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Sediment Contaminants and Infauna Associated with Recreational Boating Structures in a Multi-Use Marine Park.

Sim VX, Dafforn KA, Simpson SL, Kelaher BP, Johnston EL - PLoS ONE (2015)

Bottom Line: Metal concentrations and fines content were elevated at boating structures compared to reference sites.Changes associated with boating structures were localised and did not extend beyond breakwalls or to reference sites outside the SPZ.The study highlights the benefits of appropriate zoning in a multi-use marine park and the potential to minimise stress on pristine areas through the application of spatial management.

View Article: PubMed Central - PubMed

Affiliation: Evolution and Ecology Research Centre, School of Biological, Earth and Environmental Sciences, University of New South Wales, Sydney, Australia; Sydney Institute of Marine Sciences, Mosman, Australia.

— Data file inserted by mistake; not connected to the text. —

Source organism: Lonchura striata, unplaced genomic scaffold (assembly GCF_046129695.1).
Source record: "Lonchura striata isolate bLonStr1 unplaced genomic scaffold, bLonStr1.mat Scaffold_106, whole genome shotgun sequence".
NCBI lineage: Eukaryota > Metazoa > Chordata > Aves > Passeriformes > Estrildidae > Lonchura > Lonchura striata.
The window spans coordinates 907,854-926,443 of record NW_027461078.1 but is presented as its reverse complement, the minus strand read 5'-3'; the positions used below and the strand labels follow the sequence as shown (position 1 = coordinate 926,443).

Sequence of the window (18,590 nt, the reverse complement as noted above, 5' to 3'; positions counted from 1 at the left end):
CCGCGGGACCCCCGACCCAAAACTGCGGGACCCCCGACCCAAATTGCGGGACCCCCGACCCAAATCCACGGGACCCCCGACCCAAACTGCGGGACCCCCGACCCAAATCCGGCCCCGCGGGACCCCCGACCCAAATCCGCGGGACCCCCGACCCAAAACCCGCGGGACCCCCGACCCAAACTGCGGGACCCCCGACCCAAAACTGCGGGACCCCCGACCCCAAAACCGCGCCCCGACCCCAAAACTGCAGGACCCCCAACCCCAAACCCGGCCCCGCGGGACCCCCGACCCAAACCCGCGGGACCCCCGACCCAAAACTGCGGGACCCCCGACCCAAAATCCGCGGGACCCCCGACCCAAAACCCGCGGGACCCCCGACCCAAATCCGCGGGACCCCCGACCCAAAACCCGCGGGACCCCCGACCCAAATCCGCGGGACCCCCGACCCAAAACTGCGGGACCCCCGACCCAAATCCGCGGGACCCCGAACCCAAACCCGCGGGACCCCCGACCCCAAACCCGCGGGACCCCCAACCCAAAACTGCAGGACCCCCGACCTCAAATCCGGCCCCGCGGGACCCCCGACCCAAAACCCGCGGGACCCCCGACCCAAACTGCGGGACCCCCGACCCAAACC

ABSTRACT
Multi-use marine parks achieve conservation through spatial management of activities. Zoning of marine parks in New South Wales, Australia, includes high conservation areas and special purpose zones (SPZ) where maritime activities are concentrated. Although such measures geographically constrain anthropogenic impacts, we have limited understanding of potential ecological effects. We assessed sediment communities and contaminants adjacent to boating infrastructure (boat ramps, jetties and a marina) in a SPZ from the Clyde Estuary in Batemans Marine Park. Metal concentrations and fines content were elevated at boating structures compared to reference sites. Species richness was higher at sites with boating structures, where capitellid polychaetes and nematodes dominated the communities. Changes associated with boating structures were localised and did not extend beyond breakwalls or to reference sites outside the SPZ. The study highlights the benefits of appropriate zoning in a multi-use marine park and the potential to minimise stress on pristine areas through the application of spatial management.

No MeSH data available.